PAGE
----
The news broke this morning that unemployment claims in the US surged by 3.28 million last week. This is the highest number ever recorded in a single week, more than quadruple the previous record of 695,000 claims in October 1982. For perspective: the US saw barely 200,000 unemployment claims just three weeks ago.
In related news, the Transportation Safety Administration confirmed Wednesday that, on Tuesday, the agency saw a record low in the number of passenger screenings in airports nationwide. Tuesday’s screenings were an 88 percent drop from March 1.
It’s easy to read today’s news and be overwhelmed. We can feel afraid that all we can do is not all that needs to be done.
This fear can be both disabling and empowering. Let’s discuss the difference.
God’s will never leads where his grace cannot sustain
Highland Park United Methodist Church in Dallas was in the local news this week. The church identified those in the area who are in great need of food assistance. Then they focused on out-of-work caterers, using church donations to employ them to feed those in need.
These caterers are making more than twelve hundred lunches a day to serve at shelters. Their employer told a reporter, “I’m eternally grateful, as well as my people are and everybody working here, and we will pay it forward.”
Just because we cannot do everything does not mean that we cannot do something.
This church, despite its large size and resources, cannot feed every person in Dallas. But they can feed some people in Dallas. And they are not allowing what they cannot do to keep them from doing what they can.
Think of those most used by God across Scripture: an enslaved prisoner becomes second to Pharaoh in Egypt; a fugitive from justice leads his nation out of Egyptian slavery to the edge of the Promised Land; a small boy’s even smaller lunch is used to feed five thousand families; a prisoner in exile is given the book of Revelation.
Paul wrote to the Corinthians, “Consider your calling, brothers: not many of you were wise according to worldly standards, not many were powerful, not many were of noble birth. But God chose what is foolish in the world to shame the wise; God chose what is weak in the world to shame the strong; God chose what is low and despised in the world, even the things that are not, to bring to nothing things that are” (1 Corinthians 1:26–28).
My mentor in Atlanta, John Edmund Haggai, has made famous his life motto: “Attempt something so great for God that it is doomed to fail unless God be in it.”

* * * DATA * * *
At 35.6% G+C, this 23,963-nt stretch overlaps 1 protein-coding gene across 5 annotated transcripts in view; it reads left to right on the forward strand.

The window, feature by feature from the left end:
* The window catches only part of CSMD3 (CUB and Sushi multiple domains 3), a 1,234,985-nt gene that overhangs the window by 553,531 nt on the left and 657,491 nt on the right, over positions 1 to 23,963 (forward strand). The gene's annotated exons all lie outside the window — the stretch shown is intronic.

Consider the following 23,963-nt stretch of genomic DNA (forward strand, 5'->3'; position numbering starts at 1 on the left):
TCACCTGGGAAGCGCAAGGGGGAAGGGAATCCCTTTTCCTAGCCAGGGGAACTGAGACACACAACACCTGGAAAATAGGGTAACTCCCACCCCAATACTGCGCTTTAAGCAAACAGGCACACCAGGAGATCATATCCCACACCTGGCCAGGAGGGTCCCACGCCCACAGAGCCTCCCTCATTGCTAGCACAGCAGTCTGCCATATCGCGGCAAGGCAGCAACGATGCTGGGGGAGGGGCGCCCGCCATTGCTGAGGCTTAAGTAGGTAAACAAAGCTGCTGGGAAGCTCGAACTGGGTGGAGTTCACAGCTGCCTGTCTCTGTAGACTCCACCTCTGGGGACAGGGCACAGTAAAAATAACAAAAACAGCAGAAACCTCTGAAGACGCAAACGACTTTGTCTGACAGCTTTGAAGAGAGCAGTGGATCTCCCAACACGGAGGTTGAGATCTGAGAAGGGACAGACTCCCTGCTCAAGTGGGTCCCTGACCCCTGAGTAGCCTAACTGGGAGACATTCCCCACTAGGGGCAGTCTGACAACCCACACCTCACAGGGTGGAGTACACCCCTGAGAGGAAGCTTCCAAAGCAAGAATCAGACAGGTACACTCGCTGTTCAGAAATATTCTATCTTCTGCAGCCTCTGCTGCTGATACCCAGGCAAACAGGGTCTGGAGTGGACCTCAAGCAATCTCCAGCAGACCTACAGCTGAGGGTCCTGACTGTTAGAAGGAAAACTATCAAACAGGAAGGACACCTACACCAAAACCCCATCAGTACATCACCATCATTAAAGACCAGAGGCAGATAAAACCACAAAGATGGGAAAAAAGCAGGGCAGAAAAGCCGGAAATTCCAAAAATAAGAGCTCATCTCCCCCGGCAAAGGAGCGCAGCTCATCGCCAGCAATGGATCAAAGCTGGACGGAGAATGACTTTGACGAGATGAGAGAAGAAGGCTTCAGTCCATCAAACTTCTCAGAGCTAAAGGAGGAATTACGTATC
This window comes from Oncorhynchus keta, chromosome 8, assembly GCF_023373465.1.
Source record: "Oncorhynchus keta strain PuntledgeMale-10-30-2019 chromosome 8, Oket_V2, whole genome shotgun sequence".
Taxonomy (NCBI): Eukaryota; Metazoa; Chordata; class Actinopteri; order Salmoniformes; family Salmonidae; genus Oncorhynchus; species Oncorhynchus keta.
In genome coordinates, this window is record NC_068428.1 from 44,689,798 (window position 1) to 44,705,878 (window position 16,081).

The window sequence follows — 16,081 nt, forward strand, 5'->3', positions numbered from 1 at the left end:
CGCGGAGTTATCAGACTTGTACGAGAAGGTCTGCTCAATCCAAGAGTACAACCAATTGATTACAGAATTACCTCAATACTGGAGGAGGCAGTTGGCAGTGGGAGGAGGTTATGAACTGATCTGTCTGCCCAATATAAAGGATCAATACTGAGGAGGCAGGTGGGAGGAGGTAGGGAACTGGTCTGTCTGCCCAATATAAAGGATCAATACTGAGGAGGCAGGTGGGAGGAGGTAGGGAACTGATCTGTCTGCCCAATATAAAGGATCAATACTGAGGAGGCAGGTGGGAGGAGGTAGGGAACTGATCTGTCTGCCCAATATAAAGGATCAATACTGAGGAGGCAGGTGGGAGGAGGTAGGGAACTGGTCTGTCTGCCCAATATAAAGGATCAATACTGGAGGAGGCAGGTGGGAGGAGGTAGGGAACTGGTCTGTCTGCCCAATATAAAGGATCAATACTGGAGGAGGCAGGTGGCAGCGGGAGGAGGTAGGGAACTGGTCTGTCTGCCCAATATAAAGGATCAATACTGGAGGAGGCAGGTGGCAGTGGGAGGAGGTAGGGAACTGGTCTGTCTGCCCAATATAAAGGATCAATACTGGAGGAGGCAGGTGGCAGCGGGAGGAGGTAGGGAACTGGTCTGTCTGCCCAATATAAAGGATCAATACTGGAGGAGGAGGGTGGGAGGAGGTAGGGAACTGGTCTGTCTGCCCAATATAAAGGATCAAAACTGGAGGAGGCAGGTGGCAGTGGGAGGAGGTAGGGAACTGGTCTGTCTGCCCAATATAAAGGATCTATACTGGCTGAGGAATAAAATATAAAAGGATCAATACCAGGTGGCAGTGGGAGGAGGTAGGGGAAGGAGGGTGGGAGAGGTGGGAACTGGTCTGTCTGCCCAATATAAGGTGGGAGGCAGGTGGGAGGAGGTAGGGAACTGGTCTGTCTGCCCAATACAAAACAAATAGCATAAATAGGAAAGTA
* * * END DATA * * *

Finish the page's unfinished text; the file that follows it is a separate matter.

Whatever God is calling you to do, God will enable you to do. His will never leads where his grace cannot sustain.
The solution to the spiritual pandemic of our day
While we must not let our fear of insignificance keep us from being used significantly by God, there’s another side to our topic.
Paul’s statement to the Corinthians continued, “so that no human being might boast in the presence of God” (v. 29). The Lord uses those who cannot do his work in their strength to show that their work has been done in his.
Self-reliance is the spiritual pandemic of our day. Our culture prizes those who depend on themselves and succeed through hard work and initiative. But human words cannot sanctify human hearts. You and I cannot convict anyone of sin, or save their soul, or do anything else that is eternally significant. Only the Holy Spirit can do the work of the Holy Spirit.
So, let your fear of inadequacy drive you to the One who is waiting to empower your service. Ask him to lead you to someone you can help in his strength. And know that he will use your ability and availability in ways you cannot imagine today.
‘I love you, I love you, I love you’
The next time you fear that you cannot make a difference in these critical days, you might return to this meditation from Henri Nouwen. It is so meaningful that I have quoted it in full:
“The voice of despair says, ‘I sin over and over again. After endless promises to myself and others to do better next time, I find myself back again in the old dark places. Forget about trying to change. I have tried for years. It didn’t work and it never will work. It is better that I get out of people’s way, be forgotten, no longer around, dead.’
“This strangely attractive voice takes all uncertainties away and puts an end to the struggle. It speaks unambiguously for the darkness and offers a clear-cut negative identity.
“But Jesus came to open my ears to another voice that says, ‘I am your God, I have molded you with my own hands, and I love what I have made. I love you with a love that has no limits, because I love you as I am loved. Do not run away from me. Come back to me—not once, not twice, but always again. You are my child. . . . I am your God—the God of mercy and compassion, the God of pardon and love, the God of tenderness and care.
“‘Please do not say that I have given up on you, that I cannot stand you anymore, that there is no way back. It is not true. I so much want you to be with me. I so much want you to be close to me. I know all your thoughts. I hear all your words. I see all your actions. And I love you because you are beautiful, made in my own image, an expression of my most intimate love.
“‘Do not judge yourself. Do not condemn yourself. Do not reject yourself. Let my love touch the deepest, most hidden corners of your heart and reveal to you your own beauty, a beauty that you have lost sight of, but that will become visible to you again in the light of my mercy. Come, come, let me wipe your tears, and let my mouth come close to your ear and say to you, ‘I love you, I love you, I love you.’”
Do you need to hear these words from your Father today?
Does someone you know need to hear them from you?